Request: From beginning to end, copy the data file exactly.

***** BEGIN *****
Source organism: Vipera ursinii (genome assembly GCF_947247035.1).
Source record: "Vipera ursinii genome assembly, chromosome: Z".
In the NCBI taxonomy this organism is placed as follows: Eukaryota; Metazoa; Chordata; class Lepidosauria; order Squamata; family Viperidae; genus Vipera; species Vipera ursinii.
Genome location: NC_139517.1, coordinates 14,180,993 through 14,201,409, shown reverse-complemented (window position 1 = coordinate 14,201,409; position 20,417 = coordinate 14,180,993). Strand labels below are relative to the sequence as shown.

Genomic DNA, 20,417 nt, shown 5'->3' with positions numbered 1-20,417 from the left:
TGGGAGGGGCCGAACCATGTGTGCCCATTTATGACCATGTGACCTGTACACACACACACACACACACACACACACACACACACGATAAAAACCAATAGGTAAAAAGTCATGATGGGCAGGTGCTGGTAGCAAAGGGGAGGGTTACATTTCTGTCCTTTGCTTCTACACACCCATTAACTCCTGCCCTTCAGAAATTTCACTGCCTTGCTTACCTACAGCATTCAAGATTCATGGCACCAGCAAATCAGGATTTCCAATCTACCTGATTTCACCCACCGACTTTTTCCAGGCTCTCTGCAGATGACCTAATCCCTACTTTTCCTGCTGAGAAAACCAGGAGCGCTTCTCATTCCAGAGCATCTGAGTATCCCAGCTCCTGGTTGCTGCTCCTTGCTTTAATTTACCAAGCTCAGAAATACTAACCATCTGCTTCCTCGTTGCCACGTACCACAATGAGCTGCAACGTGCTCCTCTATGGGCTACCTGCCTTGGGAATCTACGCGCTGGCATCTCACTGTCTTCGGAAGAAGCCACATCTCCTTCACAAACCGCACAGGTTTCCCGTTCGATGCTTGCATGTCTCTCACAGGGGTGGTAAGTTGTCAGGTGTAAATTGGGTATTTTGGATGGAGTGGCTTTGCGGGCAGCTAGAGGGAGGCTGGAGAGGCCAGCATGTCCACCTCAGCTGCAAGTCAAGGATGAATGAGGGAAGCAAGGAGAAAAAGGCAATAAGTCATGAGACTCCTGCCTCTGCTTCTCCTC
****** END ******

Source organism: Vipera ursinii (genome assembly GCF_947247035.1).
Source record: "Vipera ursinii genome assembly, chromosome: Z".
In the NCBI taxonomy this organism is placed as follows: Eukaryota; Metazoa; Chordata; class Lepidosauria; order Squamata; family Viperidae; genus Vipera; species Vipera ursinii.
Genome location: NC_139517.1, coordinates 14,180,993 through 14,201,409, shown reverse-complemented (window position 1 = coordinate 14,201,409; position 20,417 = coordinate 14,180,993). Strand labels below are relative to the sequence as shown.

Genomic DNA, 20,417 nt, shown 5'->3' with positions numbered 1-20,417 from the left:
TGGGAGGGGCCGAACCATGTGTGCCCATTTATGACCATGTGACCTGTACACACACACACACACACACACACACACACACACACGATAAAAACCAATAGGTAAAAAGTCATGATGGGCAGGTGCTGGTAGCAAAGGGGAGGGTTACATTTCTGTCCTTTGCTTCTACACACCCATTAACTCCTGCCCTTCAGAAATTTCACTGCCTTGCTTACCTACAGCATTCAAGATTCATGGCACCAGCAAATCAGGATTTCCAATCTACCTGATTTCACCCACCGACTTTTTCCAGGCTCTCTGCAGATGACCTAATCCCTACTTTTCCTGCTGAGAAAACCAGGAGCGCTTCTCATTCCAGAGCATCTGAGTATCCCAGCTCCTGGTTGCTGCTCCTTGCTTTAATTTACCAAGCTCAGAAATACTAACCATCTGCTTCCTCGTTGCCACGTACCACAATGAGCTGCAACGTGCTCCTCTATGGGCTACCTGCCTTGGGAATCTACGCGCTGGCATCTCACTGTCTTCGGAAGAAGCCACATCTCCTTCACAAACCGCACAGGTTTCCCGTTCGATGCTTGCATGTCTCTCACAGGGGTGGTAAGTTGTCAGGTGTAAATTGGGTATTTTGGATGGAGTGGCTTTGCGGGCAGCTAGAGGGAGGCTGGAGAGGCCAGCATGTCCACCTCAGCTGCAAGTCAAGGATGAATGAGGGAAGCAAGGAGAAAAAGGCAATAAGTCATGAGACTCCTGCCTCTGCTTCTCCTC